These questions have been adapted from Lori Breslow’s work at MIT for the subject, 15.279 Management Communication for Undergraduates (source: “Teamwork Questionnaire” the Study Materials section of this class in MIT OpenCourseWare).
Part 1: Goals
- What are the goals of the team?
- What are your personal goals for this assignment?
- What kind of obstacles might you encounter in reaching your goals?
- What happens if all of you decide you want to get an “A,” but because of time constraints, one person decides that a “B” will be acceptable?
- Is it acceptable for two or three team members to do more work in order to get an “A”?
Part 2: Meeting Norms
- Do you have a preference for when meetings will be held? Did you have a preference for where they should be held?
- How often do you think the team will need to meet outside of class? How long do you anticipate meetings will be?
- Will it be ok for team members to eat during meetings?
Part 3: Work Norms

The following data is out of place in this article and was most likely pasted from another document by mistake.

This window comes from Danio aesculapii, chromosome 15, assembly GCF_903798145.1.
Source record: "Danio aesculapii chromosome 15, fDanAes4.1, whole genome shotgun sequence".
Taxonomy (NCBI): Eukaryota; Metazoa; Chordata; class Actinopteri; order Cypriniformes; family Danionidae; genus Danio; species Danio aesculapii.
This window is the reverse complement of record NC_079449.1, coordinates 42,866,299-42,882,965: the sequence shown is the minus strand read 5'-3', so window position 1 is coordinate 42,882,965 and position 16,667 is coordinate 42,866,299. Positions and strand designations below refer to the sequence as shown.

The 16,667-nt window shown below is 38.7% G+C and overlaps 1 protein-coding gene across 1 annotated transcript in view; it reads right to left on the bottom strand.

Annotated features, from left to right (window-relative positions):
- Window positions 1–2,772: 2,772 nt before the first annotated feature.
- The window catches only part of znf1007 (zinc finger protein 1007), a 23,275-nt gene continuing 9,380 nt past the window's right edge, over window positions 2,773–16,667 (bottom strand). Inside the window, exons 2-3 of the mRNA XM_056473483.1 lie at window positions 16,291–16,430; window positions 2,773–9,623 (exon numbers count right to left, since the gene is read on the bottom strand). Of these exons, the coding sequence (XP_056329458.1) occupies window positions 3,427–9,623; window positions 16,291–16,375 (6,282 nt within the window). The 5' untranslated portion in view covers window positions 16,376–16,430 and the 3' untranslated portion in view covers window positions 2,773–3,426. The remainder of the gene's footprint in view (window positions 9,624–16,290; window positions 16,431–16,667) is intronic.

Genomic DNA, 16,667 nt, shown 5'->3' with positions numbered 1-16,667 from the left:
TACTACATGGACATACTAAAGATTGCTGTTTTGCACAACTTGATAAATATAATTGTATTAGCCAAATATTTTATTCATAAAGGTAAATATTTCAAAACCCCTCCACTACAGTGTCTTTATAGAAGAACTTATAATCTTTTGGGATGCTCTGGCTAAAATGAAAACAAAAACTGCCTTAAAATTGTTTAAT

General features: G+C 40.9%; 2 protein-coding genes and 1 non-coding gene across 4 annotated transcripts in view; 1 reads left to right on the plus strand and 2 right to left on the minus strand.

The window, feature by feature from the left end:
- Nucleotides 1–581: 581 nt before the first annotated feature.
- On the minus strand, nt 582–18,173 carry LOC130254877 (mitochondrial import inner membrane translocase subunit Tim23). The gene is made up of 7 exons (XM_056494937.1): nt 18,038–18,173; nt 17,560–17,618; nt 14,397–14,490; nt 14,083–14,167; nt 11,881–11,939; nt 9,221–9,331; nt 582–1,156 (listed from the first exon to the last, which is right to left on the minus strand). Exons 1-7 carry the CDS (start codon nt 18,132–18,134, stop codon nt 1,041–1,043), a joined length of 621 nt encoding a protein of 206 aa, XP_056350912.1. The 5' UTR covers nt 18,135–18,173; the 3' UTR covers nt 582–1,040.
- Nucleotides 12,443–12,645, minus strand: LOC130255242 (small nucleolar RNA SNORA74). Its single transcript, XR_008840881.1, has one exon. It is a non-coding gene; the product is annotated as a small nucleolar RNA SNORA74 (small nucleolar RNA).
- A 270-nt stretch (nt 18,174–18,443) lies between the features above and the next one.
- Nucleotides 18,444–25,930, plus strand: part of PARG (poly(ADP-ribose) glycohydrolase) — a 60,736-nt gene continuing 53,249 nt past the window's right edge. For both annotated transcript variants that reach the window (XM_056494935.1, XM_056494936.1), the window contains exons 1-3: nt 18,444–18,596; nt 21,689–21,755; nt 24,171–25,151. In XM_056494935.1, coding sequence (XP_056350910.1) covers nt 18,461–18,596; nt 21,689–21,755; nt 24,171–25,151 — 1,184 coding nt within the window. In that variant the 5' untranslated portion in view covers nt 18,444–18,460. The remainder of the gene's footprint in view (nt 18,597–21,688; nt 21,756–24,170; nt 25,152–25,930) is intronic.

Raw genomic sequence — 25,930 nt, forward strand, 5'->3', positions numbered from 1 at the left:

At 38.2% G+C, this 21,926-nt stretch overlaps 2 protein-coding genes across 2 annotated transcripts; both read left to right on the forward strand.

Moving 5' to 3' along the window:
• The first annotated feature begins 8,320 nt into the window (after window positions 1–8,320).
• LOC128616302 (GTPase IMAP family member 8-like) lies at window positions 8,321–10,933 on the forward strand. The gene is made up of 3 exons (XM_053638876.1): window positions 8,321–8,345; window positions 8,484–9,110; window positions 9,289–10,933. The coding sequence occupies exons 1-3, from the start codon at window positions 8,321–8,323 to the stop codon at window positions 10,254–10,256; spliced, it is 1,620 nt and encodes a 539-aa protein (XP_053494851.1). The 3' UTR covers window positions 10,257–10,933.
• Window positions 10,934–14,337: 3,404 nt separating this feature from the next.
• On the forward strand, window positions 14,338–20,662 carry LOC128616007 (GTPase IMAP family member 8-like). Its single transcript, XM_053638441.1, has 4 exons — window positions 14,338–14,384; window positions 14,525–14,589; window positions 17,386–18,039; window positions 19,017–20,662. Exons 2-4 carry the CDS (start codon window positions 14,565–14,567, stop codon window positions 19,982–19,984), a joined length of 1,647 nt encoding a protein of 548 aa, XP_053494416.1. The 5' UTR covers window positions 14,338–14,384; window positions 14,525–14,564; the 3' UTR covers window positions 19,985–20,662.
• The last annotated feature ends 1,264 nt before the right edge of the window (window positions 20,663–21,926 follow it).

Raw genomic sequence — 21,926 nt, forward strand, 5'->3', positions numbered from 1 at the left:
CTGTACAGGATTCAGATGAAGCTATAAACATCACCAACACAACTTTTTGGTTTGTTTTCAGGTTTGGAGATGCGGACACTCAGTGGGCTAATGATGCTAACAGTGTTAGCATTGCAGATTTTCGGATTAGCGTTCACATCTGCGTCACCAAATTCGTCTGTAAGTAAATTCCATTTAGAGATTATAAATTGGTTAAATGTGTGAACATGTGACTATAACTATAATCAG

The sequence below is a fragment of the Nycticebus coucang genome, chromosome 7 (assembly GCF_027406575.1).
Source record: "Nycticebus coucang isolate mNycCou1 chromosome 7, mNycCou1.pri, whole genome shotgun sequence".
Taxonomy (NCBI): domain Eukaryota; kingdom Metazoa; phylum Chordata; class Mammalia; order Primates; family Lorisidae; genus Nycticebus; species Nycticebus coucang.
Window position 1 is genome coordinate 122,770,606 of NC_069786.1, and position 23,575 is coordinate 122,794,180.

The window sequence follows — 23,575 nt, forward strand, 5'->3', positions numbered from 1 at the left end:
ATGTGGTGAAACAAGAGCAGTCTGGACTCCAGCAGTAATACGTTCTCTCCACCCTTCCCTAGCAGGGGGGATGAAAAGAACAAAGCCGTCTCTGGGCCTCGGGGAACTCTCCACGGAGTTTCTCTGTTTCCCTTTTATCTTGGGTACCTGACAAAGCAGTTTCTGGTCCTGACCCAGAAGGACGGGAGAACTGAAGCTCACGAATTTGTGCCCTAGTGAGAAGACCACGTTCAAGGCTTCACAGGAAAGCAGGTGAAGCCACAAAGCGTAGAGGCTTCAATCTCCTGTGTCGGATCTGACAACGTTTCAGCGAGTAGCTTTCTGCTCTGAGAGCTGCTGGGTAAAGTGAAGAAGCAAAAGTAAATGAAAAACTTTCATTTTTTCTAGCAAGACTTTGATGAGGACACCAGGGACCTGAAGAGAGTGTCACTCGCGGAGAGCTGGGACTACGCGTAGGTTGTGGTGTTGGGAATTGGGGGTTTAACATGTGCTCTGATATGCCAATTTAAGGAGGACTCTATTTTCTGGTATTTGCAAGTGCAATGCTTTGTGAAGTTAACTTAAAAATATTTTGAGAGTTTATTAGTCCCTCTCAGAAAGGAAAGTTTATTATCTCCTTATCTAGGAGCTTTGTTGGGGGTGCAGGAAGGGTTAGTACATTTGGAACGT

- How much time per week do you anticipate it will take to make the project successful?
- How will work be distributed?
- How will deadlines be set?
- How will you decide who should do which tasks?
- What will happen if someone does not follow through on a commitment (e.g., missing a deadline, not showing up to meetings)?
- How will the work be reviewed?
- What happens if people have different opinions on the quality of the work?
- What will you do if one or more team members are not doing their share of the work?
- How will you deal with different work habits of individual team members (e.g., some people like to get assignments done as early as possible; others like to work under the pressure of a deadline)?
Part 4: Decision Making
- Do you need 100% approval of each team member before making a decision?
- What will you do if one of you fixates on a particular idea?
Challenge: Lego™phoresis (con’t)
- steel wire
- large plastic container
- loading buffer
- 1/4 tsp glycerine/glycerol
- a few drops red food coloring
- DNA you isolated from strawberries
- remaining running buffer from part 1
- 9V batteries
- Aquarium antimicrobial (ideally 2.3% methylene blue diluted 1:100 in bottled water) to stain DNA in gel after run
9V batteries in series to power DNA through the gel. (Courtesy of Make Magazine. Used with permission.)
Due at next class session.